GTD with Mybase
Saturday, August 28, 2004For whatever reason, I can't stop experimenting with the tools I use to implement GTD. While GTD is a workflow built on abstractions, and thus will work with any tools (including pen and paper), I find that my choice of implementation tools affects my ability to follow the methods prescribed by GTD. Of course, this penchant for experimentation is a barrier to building a trusted system, but at least the experiments provide blog fodder.
My latest experiment involves Mybase, a hierarchical, freeform database tool that in my opinion offers several features that make it the best of breed in its category (tree-based tools). I am enamored with a lot of software (and equally disappointed with a lot of the same software), so a drooling review isn't going to be necessary. I'll just outline what I am attempting in case someone else wishes to give it a go.
Mybase can be used to implement Getting Things Done in a way that combines your reference and action material into one application. Doing so requires a bit of manual maintenance to your file, but the benefits may outweigh that constraint. Most of the things I am doing here can actually be implemented in much the same way in *any* freeform text software that allows full-text searching. The piece Mybase adds is the seamless integration of rich reference material, which I will discuss further below.
Recently, I have been thinking a lot about the fact that the key to GTD revolves around words; more specifically using certain words as "tags," not in the sense of an HTML tag, but in the sense of a marker. This may be painfully obvious, but reducing it to this simplicity has been important for me to break out of what I see as software constraints and my own tendency to over-complicate my systems. Many information management applications provide fields, categories, keywords, etc. These all boil down to having a string of text that is labeled as a category, keyword, etc. But labeling it as such doesn't mean it isn't anything but a string of text. Using particular strings of text in any app with a good search can provide you with the equivalent of fields, categories, and other word-based tags. The ideas here are hardly unique, and I've seen several other people using a similar approach.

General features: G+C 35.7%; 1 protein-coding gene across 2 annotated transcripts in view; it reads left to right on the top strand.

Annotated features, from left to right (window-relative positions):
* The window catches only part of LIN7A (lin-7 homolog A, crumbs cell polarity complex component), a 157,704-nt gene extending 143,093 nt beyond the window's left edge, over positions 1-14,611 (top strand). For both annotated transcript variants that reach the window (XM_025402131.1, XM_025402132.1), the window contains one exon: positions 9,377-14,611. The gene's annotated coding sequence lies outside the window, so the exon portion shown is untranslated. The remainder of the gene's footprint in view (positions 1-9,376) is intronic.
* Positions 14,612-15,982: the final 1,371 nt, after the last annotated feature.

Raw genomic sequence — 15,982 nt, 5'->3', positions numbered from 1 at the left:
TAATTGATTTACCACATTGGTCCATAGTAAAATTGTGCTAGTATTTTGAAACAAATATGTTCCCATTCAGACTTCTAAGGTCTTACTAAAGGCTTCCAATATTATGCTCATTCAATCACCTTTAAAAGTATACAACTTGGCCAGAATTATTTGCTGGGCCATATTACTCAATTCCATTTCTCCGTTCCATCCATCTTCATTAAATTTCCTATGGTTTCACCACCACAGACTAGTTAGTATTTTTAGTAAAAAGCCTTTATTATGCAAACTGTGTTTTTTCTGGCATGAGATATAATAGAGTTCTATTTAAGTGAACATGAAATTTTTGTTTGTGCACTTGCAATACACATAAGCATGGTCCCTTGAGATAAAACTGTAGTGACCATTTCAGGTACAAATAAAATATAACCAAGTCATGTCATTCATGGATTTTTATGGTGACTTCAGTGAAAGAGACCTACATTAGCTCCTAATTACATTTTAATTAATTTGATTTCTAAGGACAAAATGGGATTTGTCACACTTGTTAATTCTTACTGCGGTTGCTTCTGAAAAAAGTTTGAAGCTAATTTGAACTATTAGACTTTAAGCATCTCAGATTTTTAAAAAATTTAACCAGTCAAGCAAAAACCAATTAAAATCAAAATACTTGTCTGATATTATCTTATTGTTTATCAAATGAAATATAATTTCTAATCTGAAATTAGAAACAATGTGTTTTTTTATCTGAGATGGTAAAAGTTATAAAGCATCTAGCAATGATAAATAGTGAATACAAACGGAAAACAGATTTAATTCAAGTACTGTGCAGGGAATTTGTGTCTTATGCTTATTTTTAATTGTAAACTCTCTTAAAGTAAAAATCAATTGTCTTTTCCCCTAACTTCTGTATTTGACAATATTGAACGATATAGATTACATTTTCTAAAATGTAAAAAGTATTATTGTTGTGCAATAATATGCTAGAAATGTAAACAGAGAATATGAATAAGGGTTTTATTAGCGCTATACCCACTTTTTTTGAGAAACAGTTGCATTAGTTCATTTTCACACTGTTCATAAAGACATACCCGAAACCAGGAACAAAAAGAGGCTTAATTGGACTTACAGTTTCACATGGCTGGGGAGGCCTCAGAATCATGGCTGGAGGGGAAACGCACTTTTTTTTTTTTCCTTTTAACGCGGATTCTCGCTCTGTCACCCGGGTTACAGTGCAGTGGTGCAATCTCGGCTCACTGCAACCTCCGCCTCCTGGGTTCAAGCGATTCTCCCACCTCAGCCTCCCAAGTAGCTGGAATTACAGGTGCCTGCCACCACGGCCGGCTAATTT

So, here's what I am trying with Mybase. First, I organize my tree topically as I normally do. I'm so used to tree-based software that by this point I have a fairly firm mental tree that I recreate accurately whenever I have a new, blank hierarchy to use. Of course, the tree outline can be rearranged at will, so it's not necessary to have a firm tree structure when starting.
To quickly insert my GTD tags, I use MacroExpress, which allows me to assign one- or two-character shortcuts to my tags. You can accomplish the same thing with ActiveWords or other macro software. The point is that you want to reduce the need to type in the tags manually since you will be using them so often. A slight glitch here with my particular setup: Mybase does not seem to always recognize the input from MacroExpress, so I have to quickly alt-tab to another app and then back for it to work. This is annoying, but I haven't tried resolving it yet.
Here are my current tags:
- [Project]: indicates a project in the GTD sense (any outcome that requires more than one step to complete)
- [@anytime], [@calls], [@errands], [@waiting]: context tags used to identify next actions; these are examples and of course the contexts are chosen to match your own life
- [@someday]: items that I may want to do someday and that I wish to see during my weekly review
That's it. With a handful of tags, I can implement GTD, sans hard landscape (calendar), which is a tricky point I'll address further down. Again, note that this will work in any software with a good search. For example, this could work in Info Select equally as well (and the search filter in IS may make it even easier to work with this action material, although the support for reference material would be weaker).